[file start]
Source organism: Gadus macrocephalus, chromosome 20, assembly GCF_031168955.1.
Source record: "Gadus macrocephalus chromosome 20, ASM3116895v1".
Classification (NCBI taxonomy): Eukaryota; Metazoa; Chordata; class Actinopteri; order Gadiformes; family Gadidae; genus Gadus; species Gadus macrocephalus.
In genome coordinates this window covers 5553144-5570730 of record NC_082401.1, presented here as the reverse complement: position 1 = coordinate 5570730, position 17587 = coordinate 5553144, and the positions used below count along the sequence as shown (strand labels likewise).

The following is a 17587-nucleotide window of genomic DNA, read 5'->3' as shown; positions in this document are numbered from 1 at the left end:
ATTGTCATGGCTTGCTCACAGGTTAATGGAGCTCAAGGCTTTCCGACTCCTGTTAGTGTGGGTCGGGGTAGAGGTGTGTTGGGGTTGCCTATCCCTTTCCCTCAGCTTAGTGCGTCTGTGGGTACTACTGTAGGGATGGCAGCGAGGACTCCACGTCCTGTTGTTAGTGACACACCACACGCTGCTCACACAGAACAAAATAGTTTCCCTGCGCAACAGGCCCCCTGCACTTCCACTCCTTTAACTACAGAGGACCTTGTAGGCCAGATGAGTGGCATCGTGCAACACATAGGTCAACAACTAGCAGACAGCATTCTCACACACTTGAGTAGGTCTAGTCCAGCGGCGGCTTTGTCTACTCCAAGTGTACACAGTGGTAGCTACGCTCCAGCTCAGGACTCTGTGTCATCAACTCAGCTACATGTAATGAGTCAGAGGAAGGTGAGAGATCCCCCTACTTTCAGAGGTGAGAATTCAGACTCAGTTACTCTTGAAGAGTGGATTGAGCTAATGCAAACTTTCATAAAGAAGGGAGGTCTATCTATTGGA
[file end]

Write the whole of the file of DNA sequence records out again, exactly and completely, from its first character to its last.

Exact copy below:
Source organism: Gadus macrocephalus, chromosome 20, assembly GCF_031168955.1.
Source record: "Gadus macrocephalus chromosome 20, ASM3116895v1".
Classification (NCBI taxonomy): Eukaryota; Metazoa; Chordata; class Actinopteri; order Gadiformes; family Gadidae; genus Gadus; species Gadus macrocephalus.
In genome coordinates this window covers 5553144-5570730 of record NC_082401.1, presented here as the reverse complement: position 1 = coordinate 5570730, position 17587 = coordinate 5553144, and the positions used below count along the sequence as shown (strand labels likewise).

The following is a 17587-nucleotide window of genomic DNA, read 5'->3' as shown; positions in this document are numbered from 1 at the left end:
ATTGTCATGGCTTGCTCACAGGTTAATGGAGCTCAAGGCTTTCCGACTCCTGTTAGTGTGGGTCGGGGTAGAGGTGTGTTGGGGTTGCCTATCCCTTTCCCTCAGCTTAGTGCGTCTGTGGGTACTACTGTAGGGATGGCAGCGAGGACTCCACGTCCTGTTGTTAGTGACACACCACACGCTGCTCACACAGAACAAAATAGTTTCCCTGCGCAACAGGCCCCCTGCACTTCCACTCCTTTAACTACAGAGGACCTTGTAGGCCAGATGAGTGGCATCGTGCAACACATAGGTCAACAACTAGCAGACAGCATTCTCACACACTTGAGTAGGTCTAGTCCAGCGGCGGCTTTGTCTACTCCAAGTGTACACAGTGGTAGCTACGCTCCAGCTCAGGACTCTGTGTCATCAACTCAGCTACATGTAATGAGTCAGAGGAAGGTGAGAGATCCCCCTACTTTCAGAGGTGAGAATTCAGACTCAGTTACTCTTGAAGAGTGGATTGAGCTAATGCAAACTTTCATAAAGAAGGGAGGTCTATCTATTGGA